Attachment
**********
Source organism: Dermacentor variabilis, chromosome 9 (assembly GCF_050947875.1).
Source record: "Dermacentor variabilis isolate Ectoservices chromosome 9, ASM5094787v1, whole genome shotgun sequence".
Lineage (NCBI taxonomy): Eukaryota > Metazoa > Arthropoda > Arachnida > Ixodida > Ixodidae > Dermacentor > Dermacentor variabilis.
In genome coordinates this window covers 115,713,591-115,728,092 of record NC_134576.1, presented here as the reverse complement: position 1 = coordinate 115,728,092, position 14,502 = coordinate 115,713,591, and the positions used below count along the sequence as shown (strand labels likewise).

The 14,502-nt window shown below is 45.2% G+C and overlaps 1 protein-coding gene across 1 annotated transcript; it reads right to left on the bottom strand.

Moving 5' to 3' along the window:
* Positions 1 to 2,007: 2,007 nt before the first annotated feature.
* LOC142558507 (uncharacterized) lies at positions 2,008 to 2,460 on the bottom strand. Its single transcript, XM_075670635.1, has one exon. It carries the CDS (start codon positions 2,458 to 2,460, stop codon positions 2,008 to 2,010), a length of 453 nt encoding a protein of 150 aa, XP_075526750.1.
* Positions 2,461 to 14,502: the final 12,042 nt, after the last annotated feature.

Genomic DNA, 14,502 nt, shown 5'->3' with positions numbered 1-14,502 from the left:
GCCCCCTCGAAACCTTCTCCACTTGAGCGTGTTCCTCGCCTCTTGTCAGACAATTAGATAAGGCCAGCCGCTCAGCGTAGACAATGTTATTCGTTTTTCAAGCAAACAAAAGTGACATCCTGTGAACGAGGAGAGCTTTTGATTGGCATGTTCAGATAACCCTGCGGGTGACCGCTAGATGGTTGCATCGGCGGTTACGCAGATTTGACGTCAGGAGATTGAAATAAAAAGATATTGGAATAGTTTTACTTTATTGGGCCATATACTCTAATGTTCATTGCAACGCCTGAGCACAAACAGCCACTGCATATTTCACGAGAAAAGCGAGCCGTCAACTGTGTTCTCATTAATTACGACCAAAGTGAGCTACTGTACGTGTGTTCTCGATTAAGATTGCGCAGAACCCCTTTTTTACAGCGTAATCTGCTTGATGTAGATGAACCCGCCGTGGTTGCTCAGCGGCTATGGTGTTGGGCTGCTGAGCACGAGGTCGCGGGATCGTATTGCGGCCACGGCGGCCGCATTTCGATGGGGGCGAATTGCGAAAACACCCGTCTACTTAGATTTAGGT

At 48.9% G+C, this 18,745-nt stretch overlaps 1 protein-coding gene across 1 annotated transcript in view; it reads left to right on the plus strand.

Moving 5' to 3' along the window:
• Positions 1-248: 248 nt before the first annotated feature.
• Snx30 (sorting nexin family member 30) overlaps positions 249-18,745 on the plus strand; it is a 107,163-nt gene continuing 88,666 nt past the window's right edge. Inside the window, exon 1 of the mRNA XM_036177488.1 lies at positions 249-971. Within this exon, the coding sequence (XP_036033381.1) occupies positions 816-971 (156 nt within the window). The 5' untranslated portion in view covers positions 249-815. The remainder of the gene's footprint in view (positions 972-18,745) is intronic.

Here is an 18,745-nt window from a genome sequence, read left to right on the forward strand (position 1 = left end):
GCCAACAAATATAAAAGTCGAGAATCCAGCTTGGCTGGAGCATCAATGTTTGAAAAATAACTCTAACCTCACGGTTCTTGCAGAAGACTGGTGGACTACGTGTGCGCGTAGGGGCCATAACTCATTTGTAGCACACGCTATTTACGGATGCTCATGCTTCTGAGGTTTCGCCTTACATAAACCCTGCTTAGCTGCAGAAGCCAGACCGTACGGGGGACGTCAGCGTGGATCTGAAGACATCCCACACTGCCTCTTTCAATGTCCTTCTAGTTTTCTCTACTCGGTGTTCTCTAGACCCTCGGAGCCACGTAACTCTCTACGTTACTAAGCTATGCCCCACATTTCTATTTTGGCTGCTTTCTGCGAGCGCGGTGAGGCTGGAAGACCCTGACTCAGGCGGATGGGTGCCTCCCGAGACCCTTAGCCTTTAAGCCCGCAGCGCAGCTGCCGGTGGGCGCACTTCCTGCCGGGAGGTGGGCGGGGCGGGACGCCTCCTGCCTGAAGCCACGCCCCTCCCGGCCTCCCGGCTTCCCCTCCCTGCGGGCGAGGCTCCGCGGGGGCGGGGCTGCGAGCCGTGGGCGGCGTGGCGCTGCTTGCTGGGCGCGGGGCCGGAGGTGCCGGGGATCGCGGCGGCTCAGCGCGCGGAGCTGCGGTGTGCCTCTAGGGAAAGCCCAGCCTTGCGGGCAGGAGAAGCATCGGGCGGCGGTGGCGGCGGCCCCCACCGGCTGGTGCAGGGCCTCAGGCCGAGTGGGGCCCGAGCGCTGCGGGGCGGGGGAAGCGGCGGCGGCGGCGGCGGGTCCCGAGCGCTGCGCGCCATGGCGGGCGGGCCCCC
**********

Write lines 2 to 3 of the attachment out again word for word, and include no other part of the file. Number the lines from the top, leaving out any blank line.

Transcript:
Source record: "Dermacentor variabilis isolate Ectoservices chromosome 9, ASM5094787v1, whole genome shotgun sequence".
Lineage (NCBI taxonomy): Eukaryota > Metazoa > Arthropoda > Arachnida > Ixodida > Ixodidae > Dermacentor > Dermacentor variabilis.